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Induced current through a resistor - with variable resistor and two coils

  1. Oct 22, 2008 #1
    1. The problem statement, all variables and given/known data

    The two solenoids in the figure are coaxial and fairly close to each other.
    While the resistance of the variable resistor in the left-hand solenoid is increased at a constant rate, the induced current through the resistor R will

    A - flow from a to b.
    B - flow from b to a.
    C - be zero because the rate is constant.


    2. Relevant equations

    [​IMG]

    3. The attempt at a solution

    I recall something about Lenz Law stating if the current is constant there will be no induced emf, so C is not correct.

    If the current is increasing the emf is opposite to I. If the current is decreasing the emf is in same direction as I.

    I cannot find anything in my book about this variable rersistor and am having a hard time with this right hand rule for induced current.

    If someone can please help me derive at this answer I will greatly appreciate it.
     
  2. jcsd
  3. Oct 22, 2008 #2

    Redbelly98

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    Start by thinking about what happens to the current (and therefore the magnetic field) in the coil on the left.
     
  4. Oct 22, 2008 #3
    The current will flow from left to right correct? and magnetic field into the page?

    this new right hand rule has me off. I am to place my thumb in direction of B and curl my fingers into the induced I? therefore the current on coil 1 will flow in a clockwise direction?
     
  5. Oct 22, 2008 #4

    Redbelly98

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    Correct on the current. As for the magnetic field: look at how the current is flowing through the coil. The magnetic field will be either to the left or right, not into/out of the page.
     
  6. Oct 22, 2008 #5
    current to the right and magnetic field going to the left. right?
     
  7. Oct 22, 2008 #6
    if this is true (what i posted above here) then would the current in coil loop two flow from b to a?
     
  8. Oct 22, 2008 #7

    Redbelly98

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    Yes.

    You've made a big jump without explaining any intermediate steps.

    How does B change, given what Rvar is doing? I.e., in what direction is the change in B? (left or right?).

    Once you figure that out, you can use Lenz's Law to figure out the direction of the induced current for the right-hand coil and resistor.
     
  9. Oct 22, 2008 #8
    honestly i do not know. i was going on the flow of the current in coil (left) and assuming it went from a to b.

    i do not know anything about the Rvar. What does it do?

    i am not 100% sure how the current in one and two flows to the right. i just looked at the coils and saw its direction, plus the positive side of the battery. I can tell the current should flow in the same direction on each coil.

    how does the Rvar have anything to do with coil 2? coil one is creating an induced current on coil 2 but that should be created regardless of the Rvar right? The Rvar should/could not create a negative current; therefore changing the currents direction, so i think the Rvar should not have much of an impact on coil 2 for these reasons?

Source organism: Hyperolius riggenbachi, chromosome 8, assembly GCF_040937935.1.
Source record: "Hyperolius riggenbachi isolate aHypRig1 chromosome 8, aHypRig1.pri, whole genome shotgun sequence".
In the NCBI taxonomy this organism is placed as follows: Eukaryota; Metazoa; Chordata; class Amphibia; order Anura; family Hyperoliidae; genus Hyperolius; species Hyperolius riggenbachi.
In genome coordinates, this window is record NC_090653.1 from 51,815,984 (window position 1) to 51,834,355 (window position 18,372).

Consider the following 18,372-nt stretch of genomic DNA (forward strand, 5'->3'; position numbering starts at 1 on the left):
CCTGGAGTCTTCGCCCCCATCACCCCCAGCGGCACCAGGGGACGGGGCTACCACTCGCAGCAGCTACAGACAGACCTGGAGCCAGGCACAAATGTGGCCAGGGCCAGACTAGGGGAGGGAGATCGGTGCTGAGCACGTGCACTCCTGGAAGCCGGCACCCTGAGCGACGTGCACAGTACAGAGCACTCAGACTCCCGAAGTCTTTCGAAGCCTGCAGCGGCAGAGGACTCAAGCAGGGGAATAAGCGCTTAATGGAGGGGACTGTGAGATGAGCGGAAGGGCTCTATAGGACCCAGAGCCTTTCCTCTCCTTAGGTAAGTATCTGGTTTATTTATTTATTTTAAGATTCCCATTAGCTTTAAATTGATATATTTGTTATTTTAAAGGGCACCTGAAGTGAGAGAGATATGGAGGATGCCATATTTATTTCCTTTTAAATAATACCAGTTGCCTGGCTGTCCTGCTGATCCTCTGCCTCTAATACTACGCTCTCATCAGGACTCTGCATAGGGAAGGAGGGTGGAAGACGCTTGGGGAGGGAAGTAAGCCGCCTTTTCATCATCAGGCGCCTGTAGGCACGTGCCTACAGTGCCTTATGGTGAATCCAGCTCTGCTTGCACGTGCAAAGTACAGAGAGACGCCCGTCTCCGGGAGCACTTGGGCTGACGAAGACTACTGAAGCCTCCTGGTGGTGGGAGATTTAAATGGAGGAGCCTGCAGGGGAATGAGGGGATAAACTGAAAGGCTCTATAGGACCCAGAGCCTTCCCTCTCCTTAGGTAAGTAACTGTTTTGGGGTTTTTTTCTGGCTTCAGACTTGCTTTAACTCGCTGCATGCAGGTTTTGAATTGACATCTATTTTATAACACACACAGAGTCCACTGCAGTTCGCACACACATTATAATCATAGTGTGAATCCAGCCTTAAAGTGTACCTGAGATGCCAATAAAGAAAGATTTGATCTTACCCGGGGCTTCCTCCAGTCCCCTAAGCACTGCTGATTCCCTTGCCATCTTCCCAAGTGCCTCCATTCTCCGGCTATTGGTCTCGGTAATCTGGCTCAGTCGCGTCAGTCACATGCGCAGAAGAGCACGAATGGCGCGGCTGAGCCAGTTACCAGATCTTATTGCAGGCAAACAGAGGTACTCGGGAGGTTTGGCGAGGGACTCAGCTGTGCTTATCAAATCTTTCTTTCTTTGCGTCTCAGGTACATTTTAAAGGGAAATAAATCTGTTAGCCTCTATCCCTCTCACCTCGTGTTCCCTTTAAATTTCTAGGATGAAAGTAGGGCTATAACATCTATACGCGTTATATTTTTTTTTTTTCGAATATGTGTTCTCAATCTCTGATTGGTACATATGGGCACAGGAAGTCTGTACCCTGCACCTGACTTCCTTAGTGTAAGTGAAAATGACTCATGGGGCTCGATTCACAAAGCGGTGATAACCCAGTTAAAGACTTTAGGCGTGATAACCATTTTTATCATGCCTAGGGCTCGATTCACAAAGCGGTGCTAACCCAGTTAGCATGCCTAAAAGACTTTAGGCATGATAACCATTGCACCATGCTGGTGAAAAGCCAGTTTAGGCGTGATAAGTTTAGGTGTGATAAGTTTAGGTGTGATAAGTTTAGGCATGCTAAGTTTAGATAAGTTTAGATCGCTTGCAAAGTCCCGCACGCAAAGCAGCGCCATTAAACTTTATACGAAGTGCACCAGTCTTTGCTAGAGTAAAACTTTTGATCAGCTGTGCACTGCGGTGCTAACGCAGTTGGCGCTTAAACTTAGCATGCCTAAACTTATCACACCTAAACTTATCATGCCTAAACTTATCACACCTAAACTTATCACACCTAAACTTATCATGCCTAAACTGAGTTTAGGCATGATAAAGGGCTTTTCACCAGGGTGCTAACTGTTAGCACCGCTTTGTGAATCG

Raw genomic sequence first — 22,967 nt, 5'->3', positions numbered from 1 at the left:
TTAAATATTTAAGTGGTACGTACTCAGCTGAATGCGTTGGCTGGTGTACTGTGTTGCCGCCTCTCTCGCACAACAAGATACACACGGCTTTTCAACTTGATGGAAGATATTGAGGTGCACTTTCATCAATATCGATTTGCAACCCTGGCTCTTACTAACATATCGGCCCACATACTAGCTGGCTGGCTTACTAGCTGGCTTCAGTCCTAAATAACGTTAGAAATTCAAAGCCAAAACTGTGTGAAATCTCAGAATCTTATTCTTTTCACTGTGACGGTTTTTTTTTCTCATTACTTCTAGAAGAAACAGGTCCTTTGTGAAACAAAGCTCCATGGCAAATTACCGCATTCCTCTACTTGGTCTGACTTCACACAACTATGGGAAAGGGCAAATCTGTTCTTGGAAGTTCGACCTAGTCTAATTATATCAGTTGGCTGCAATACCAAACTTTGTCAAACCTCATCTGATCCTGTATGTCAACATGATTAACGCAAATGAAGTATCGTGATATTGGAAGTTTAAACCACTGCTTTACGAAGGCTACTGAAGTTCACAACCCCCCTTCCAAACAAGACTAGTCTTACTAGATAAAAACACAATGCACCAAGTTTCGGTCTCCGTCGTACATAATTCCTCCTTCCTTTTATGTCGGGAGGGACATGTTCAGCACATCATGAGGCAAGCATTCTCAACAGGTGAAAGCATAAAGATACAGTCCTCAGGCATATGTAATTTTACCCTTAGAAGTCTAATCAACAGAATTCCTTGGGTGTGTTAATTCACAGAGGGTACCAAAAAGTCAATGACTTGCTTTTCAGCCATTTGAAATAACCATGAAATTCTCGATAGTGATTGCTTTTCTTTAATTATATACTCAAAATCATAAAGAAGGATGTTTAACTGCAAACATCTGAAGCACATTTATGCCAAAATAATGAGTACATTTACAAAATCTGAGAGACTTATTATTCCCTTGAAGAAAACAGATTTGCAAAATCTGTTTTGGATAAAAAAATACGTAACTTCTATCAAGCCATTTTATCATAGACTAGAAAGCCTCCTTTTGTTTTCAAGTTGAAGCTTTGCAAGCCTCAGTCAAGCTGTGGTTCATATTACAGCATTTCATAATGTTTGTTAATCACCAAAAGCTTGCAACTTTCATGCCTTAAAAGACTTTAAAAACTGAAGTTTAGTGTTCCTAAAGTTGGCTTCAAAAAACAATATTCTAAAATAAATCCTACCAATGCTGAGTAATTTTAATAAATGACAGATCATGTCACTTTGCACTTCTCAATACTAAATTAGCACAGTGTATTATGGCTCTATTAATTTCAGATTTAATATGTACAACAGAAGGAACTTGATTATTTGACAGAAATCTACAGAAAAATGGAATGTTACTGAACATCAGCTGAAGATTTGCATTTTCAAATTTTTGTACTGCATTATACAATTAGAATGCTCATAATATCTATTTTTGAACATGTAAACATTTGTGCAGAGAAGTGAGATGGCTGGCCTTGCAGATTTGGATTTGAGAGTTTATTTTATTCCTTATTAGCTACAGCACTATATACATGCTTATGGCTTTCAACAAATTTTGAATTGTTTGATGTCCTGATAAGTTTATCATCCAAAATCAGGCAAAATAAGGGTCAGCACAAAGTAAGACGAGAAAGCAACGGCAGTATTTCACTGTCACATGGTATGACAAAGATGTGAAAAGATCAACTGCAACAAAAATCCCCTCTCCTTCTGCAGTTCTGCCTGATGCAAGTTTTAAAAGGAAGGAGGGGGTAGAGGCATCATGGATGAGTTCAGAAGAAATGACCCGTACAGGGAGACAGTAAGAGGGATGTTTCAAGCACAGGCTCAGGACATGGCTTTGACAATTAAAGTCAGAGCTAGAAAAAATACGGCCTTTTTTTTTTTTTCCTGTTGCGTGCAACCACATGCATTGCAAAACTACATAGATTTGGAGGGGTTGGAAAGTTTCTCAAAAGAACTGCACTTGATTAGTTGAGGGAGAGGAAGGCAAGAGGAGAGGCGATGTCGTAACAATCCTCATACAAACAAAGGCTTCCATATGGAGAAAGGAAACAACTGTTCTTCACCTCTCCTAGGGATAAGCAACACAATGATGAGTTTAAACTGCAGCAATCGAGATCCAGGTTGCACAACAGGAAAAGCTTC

The only thing I can see the Rvar is doing is changing the current in coil 1.

    help?

    edit - thinking about Lenz's Law - it tries to keep the magnetic field constant = no change. in order for that to happen we need a B on coil 2 in the right direction. for that to happen we need a current to the right. which would give me flow from b to a.

    i still do not know anything about Rvar
     
    Last edited: Oct 22, 2008
  10. Oct 23, 2008 #9
    this is due by noon today. please.
     
  11. Oct 23, 2008 #10

    Redbelly98

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    From the original post:

     
  12. Oct 23, 2008 #11
    if resistance is increased then the current (I) is decreased correct? I= V/R

    if the current is decreased in coil 1 then the B of coil 2 is decreased as well right? decreasing B filed to the left.
     
    Last edited: Oct 23, 2008
  13. Oct 23, 2008 #12

    Redbelly98

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    Not sure if you're still trying to work this one out, but:

    Yes.

    Yes, B (which points to the left) of coil 2 decreases.

    So the direction of dB/dt is _____ ?

    Or, asked another way ... suppose for example B changes from -3 Tesla (i.e., 3 Tesla, to the left) to -2 Tesla. The change in B is ____ Tesla, towards the _____ (right/left)?
     
  14. Oct 23, 2008 #13


    i filled in above.


    here is what was I got from class tonight.

    we have a current to the right and B to the left on coil 1. with the variable resistor it is decreasing I which in turn is decreasing B. If we have to "oppose" a decreasing B then the B of coil 2 needs to be to the left as well. (to ADD to the decreasing B currently) in order for this to happen the I on coil 2 must be to the right, therefore flowing from B to A.

    correct?
     
  15. Oct 23, 2008 #14

    Redbelly98

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  16. Oct 23, 2008 #15
    my reasoning sound correct also?


    thanks for all your help! with me knowing the directions on coil 1 it made it easier to explain what I needed coil 2 to have
     
  17. Oct 23, 2008 #16

    Redbelly98

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    You're welcome, and yes the reasoning is correct.

    Might be good to specify, when you say current flows from B to A, whether that is the resistor current or the coil current.
     
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